HONG KONG: Most stocks fell Tuesday after a Wall Street sell-off fuelled by fresh recession worries following a report that Apple planned to ease back on spending due to uncertainty over the economic outlook.
The drop across most markets in Asia also came as oil held a Monday surge caused by fading expectations that Joe Biden had convinced Saudi Arabia to pump more to ease a supply crisis and temper prices.
The losses among equities ate into Monday´s gains, which came after a forecast-beating US retail sales report suggested consumers — the key driver of growth — remained resilient despite decade-high inflation and rising interest rates.
And analysts warned that with the earnings season just getting under way, there could be more pain ahead for investors as firms report falling profits or warn about the outlook.
In a sign of concern among big-cap firms about an economic slowdown or recession, Bloomberg News said tech titan Apple was pulling back on hiring and some investments.
The news follows similar belt-tightening moves by other Silicon Valley giants including Alphabet, Amazon and Facebook parent Meta.
“With Apple putting up their hand and acknowledging they have too many staff, it is a clear sign of caution from the mega-cap heavyweight giants amid an uncertain time,” said SPI Asset Management´s Stephen Innes.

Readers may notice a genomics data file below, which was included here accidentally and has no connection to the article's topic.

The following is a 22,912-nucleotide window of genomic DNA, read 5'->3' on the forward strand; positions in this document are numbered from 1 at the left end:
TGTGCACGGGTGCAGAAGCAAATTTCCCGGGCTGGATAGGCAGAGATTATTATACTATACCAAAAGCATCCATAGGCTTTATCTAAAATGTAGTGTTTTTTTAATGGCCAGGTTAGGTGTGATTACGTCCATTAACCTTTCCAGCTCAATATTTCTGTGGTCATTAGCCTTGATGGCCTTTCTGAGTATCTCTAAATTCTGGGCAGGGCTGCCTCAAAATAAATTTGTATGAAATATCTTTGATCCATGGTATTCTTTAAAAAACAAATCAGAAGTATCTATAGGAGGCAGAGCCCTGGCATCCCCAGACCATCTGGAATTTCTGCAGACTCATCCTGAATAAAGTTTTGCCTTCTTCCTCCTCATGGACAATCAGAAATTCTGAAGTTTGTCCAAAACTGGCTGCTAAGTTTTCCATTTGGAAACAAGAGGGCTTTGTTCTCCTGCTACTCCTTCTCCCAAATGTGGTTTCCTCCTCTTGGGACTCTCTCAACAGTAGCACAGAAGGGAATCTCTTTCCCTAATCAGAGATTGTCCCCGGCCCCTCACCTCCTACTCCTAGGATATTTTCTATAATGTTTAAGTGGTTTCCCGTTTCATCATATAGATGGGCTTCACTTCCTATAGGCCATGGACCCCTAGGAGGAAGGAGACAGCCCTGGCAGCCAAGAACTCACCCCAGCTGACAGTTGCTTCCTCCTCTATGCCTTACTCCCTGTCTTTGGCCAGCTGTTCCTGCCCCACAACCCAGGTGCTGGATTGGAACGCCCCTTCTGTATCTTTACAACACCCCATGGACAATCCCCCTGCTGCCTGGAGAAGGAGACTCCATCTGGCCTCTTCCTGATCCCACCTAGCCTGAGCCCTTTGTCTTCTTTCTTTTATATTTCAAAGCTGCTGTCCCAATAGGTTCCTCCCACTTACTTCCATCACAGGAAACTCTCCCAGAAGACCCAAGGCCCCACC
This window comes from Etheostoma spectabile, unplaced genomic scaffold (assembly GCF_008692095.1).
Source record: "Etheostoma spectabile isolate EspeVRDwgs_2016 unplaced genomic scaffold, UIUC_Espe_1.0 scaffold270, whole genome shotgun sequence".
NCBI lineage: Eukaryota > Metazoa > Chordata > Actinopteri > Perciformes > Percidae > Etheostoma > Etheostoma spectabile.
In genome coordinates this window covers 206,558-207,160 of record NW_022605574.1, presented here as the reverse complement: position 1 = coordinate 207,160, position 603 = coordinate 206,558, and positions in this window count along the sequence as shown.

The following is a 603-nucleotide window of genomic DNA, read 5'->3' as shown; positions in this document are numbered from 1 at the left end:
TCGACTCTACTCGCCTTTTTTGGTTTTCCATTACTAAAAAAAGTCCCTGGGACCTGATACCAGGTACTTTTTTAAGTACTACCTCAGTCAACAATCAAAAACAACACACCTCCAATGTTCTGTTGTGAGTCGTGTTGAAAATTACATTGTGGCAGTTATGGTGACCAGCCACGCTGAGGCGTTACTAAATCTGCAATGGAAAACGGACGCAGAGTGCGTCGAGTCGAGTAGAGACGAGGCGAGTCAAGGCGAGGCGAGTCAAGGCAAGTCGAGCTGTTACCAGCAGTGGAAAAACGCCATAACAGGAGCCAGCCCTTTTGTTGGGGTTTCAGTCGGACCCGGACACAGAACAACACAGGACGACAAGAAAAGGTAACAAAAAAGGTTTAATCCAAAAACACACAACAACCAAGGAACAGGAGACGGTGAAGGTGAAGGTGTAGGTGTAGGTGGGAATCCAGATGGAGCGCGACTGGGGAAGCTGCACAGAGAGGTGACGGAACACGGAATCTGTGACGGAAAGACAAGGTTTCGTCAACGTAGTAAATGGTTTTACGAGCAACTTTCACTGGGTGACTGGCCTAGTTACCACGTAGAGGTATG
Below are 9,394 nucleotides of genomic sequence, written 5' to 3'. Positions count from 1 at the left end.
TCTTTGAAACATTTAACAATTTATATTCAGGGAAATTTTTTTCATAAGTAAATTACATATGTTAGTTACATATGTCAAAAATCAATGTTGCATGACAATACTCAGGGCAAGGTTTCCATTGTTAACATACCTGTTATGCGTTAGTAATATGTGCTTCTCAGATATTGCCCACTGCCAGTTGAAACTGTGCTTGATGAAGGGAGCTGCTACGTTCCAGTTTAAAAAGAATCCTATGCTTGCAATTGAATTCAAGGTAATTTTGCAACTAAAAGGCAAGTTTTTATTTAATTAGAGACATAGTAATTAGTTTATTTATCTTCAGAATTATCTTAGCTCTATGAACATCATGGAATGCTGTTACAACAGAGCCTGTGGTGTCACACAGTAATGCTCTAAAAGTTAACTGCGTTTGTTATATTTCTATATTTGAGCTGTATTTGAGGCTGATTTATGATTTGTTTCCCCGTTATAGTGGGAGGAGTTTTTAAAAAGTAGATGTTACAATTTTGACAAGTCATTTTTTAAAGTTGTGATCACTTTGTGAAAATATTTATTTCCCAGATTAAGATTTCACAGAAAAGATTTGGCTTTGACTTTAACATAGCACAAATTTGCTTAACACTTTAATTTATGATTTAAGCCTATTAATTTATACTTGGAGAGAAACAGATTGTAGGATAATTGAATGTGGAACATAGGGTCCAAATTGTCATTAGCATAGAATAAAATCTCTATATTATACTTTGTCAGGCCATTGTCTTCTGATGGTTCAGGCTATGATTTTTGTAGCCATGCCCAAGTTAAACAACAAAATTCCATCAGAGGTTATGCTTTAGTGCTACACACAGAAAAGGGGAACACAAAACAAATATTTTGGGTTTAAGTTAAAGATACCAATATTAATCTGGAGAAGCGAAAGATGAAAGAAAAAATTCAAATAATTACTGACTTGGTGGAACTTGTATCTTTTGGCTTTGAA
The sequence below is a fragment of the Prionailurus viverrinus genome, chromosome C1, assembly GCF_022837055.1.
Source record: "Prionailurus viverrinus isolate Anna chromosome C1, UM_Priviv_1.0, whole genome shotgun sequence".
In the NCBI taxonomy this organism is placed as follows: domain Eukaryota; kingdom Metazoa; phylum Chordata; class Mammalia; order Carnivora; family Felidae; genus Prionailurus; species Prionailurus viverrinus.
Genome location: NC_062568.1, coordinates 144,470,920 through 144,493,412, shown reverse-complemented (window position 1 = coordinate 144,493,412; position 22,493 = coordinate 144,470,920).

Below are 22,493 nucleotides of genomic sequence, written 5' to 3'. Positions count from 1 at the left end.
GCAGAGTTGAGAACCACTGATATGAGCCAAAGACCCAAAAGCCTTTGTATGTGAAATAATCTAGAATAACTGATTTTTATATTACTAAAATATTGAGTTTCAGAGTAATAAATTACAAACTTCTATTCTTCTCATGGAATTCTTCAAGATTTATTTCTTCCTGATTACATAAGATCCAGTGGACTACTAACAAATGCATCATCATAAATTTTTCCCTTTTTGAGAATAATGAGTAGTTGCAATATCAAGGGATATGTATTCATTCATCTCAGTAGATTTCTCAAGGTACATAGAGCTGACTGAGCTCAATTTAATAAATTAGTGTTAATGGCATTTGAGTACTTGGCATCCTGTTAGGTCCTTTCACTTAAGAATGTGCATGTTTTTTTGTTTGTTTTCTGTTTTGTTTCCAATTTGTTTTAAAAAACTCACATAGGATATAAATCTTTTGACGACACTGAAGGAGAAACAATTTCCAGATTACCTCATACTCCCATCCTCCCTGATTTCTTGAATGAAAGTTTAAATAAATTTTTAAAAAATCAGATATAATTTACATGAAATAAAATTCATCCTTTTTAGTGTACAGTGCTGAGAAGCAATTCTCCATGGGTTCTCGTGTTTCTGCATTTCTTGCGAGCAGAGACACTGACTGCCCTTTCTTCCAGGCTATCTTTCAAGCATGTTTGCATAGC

“Investors are hoping for a ´kitchen-sink´ quarter where corporates flush out all the bad news at once — but I am not sure that will happen, and I think this makes it difficult to put an absolute bottom on the equity selloff.”
The report led to a reversal on Wall Street, with all three main indexes ending in negative territory, having enjoyed most of the day well up.
And Asia struggled Tuesday.
Hong Kong, Shanghai, Sydney, Seoul, Singapore, Taipei, Wellington and Manila all fell, though Tokyo rose as investors there returned from a long weekend to play catch-up with Monday´s regional rally.
Innes added that markets were likely to face pressure for some time as central banks continue to lift borrowing costs to fight inflation, risking an economic downturn.
“The probability of recession is dominating US discussions, as inflation might have peaked in June while the Fed still has a couple of massive hikes ahead before possibly pausing,” he said.
“We always hear that the rate hikes are in the price, but they are always a shock when the market actualises the reality, especially when they are of the jumbo variety.”
While some are predicting inflation may have reached its peak, oil prices — the key driver of soaring prices — continues to hold its strength, despite recent losses.
Both main contracts rocketed more than five percent Monday on expectations that Riyadh will not open up the taps further, with Biden´s plea seeming to have fallen on deaf ears.
Traders are also keeping a nervous eye on Europe, where a 10-day maintenance shutdown of the Nord Stream 1 pipeline from Russia is due to come to an end.
Many fear Vladimir Putin will keep it shut down in retaliation for sanctions imposed on Moscow for its invasion of Ukraine. That would deal another blow to the already creaking eurozone economy and could send crude prices soaring.
Supply fears are trumping worries about a demand hit in China from another possible lockdown in Shanghai as officials struggle to contain another Covid-19 outbreak.